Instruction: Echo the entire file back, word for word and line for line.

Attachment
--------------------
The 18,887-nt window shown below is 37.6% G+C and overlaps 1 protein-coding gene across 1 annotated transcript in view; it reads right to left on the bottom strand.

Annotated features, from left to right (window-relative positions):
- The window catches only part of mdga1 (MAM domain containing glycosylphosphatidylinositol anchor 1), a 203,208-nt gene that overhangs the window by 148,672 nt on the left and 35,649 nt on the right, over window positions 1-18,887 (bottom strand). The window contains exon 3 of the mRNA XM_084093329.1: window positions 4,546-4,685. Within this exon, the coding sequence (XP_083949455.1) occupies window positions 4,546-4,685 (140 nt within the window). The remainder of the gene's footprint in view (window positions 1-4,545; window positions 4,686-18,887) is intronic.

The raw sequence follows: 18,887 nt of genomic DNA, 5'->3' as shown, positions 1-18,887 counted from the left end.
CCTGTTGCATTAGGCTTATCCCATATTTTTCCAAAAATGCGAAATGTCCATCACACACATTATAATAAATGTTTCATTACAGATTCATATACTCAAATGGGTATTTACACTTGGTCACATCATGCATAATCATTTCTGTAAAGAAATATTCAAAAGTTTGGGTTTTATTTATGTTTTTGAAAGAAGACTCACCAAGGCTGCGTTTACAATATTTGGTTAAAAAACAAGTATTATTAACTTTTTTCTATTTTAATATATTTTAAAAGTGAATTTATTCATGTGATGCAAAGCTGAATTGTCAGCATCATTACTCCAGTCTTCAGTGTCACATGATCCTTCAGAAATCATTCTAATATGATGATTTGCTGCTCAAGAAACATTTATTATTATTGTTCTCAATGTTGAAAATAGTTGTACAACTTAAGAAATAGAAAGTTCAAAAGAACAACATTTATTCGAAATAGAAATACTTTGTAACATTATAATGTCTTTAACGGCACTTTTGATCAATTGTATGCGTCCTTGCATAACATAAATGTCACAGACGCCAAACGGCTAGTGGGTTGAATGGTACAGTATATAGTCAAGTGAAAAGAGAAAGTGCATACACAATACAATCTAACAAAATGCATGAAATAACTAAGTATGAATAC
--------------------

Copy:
The 18,887-nt window shown below is 37.6% G+C and overlaps 1 protein-coding gene across 1 annotated transcript in view; it reads right to left on the bottom strand.

Annotated features, from left to right (window-relative positions):
- The window catches only part of mdga1 (MAM domain containing glycosylphosphatidylinositol anchor 1), a 203,208-nt gene that overhangs the window by 148,672 nt on the left and 35,649 nt on the right, over window positions 1-18,887 (bottom strand). The window contains exon 3 of the mRNA XM_084093329.1: window positions 4,546-4,685. Within this exon, the coding sequence (XP_083949455.1) occupies window positions 4,546-4,685 (140 nt within the window). The remainder of the gene's footprint in view (window positions 1-4,545; window positions 4,686-18,887) is intronic.

The raw sequence follows: 18,887 nt of genomic DNA, 5'->3' as shown, positions 1-18,887 counted from the left end.
CCTGTTGCATTAGGCTTATCCCATATTTTTCCAAAAATGCGAAATGTCCATCACACACATTATAATAAATGTTTCATTACAGATTCATATACTCAAATGGGTATTTACACTTGGTCACATCATGCATAATCATTTCTGTAAAGAAATATTCAAAAGTTTGGGTTTTATTTATGTTTTTGAAAGAAGACTCACCAAGGCTGCGTTTACAATATTTGGTTAAAAAACAAGTATTATTAACTTTTTTCTATTTTAATATATTTTAAAAGTGAATTTATTCATGTGATGCAAAGCTGAATTGTCAGCATCATTACTCCAGTCTTCAGTGTCACATGATCCTTCAGAAATCATTCTAATATGATGATTTGCTGCTCAAGAAACATTTATTATTATTGTTCTCAATGTTGAAAATAGTTGTACAACTTAAGAAATAGAAAGTTCAAAAGAACAACATTTATTCGAAATAGAAATACTTTGTAACATTATAATGTCTTTAACGGCACTTTTGATCAATTGTATGCGTCCTTGCATAACATAAATGTCACAGACGCCAAACGGCTAGTGGGTTGAATGGTACAGTATATAGTCAAGTGAAAAGAGAAAGTGCATACACAATACAATCTAACAAAATGCATGAAATAACTAAGTATGAATAC